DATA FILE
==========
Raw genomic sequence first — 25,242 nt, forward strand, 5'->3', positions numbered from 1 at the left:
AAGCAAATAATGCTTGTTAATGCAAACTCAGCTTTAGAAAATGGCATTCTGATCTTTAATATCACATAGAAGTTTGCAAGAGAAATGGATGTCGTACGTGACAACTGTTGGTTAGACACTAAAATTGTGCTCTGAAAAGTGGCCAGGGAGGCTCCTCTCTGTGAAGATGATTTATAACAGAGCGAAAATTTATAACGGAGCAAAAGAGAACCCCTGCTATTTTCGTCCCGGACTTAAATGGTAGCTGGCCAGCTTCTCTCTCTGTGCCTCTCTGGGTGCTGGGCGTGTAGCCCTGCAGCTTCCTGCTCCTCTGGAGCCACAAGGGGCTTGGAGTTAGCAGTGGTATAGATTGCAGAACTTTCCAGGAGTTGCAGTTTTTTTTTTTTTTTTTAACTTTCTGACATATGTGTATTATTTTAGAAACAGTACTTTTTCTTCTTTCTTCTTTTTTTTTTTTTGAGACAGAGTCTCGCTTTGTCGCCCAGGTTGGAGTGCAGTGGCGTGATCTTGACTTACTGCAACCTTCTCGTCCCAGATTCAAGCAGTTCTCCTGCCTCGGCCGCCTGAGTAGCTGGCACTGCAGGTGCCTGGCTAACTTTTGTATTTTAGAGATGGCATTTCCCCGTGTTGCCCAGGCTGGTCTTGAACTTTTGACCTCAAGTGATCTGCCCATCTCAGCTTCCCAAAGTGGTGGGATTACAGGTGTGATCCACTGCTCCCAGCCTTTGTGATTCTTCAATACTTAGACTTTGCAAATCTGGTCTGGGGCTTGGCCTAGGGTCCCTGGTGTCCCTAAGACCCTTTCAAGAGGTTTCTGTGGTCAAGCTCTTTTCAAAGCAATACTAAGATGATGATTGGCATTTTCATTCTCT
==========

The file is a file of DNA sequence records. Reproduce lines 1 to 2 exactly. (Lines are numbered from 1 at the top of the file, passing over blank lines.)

Raw genomic sequence first — 25,242 nt, forward strand, 5'->3', positions numbered from 1 at the left:
AAGCAAATAATGCTTGTTAATGCAAACTCAGCTTTAGAAAATGGCATTCTGATCTTTAATATCACATAGAAGTTTGCAAGAGAAATGGATGTCGTACGTGACAACTGTTGGTTAGACACTAAAATTGTGCTCTGAAAAGTGGCCAGGGAGGCTCCTCTCTGTGAAGATGATTTATAACAGAGCGAAAATTTATAACGGAGCAAAAGAGAACCCCTGCTATTTTCGTCCCGGACTTAAATGGTAGCTGGCCAGCTTCTCTCTCTGTGCCTCTCTGGGTGCTGGGCGTGTAGCCCTGCAGCTTCCTGCTCCTCTGGAGCCACAAGGGGCTTGGAGTTAGCAGTGGTATAGATTGCAGAACTTTCCAGGAGTTGCAGTTTTTTTTTTTTTTTTTAACTTTCTGACATATGTGTATTATTTTAGAAACAGTACTTTTTCTTCTTTCTTCTTTTTTTTTTTTTGAGACAGAGTCTCGCTTTGTCGCCCAGGTTGGAGTGCAGTGGCGTGATCTTGACTTACTGCAACCTTCTCGTCCCAGATTCAAGCAGTTCTCCTGCCTCGGCCGCCTGAGTAGCTGGCACTGCAGGTGCCTGGCTAACTTTTGTATTTTAGAGATGGCATTTCCCCGTGTTGCCCAGGCTGGTCTTGAACTTTTGACCTCAAGTGATCTGCCCATCTCAGCTTCCCAAAGTGGTGGGATTACAGGTGTGATCCACTGCTCCCAGCCTTTGTGATTCTTCAATACTTAGACTTTGCAAATCTGGTCTGGGGCTTGGCCTAGGGTCCCTGGTGTCCCTAAGACCCTTTCAAGAGGTTTCTGTGGTCAAGCTCTTTTCAAAGCAATACTAAGATGATGATTGGCATTTTCATTCTCT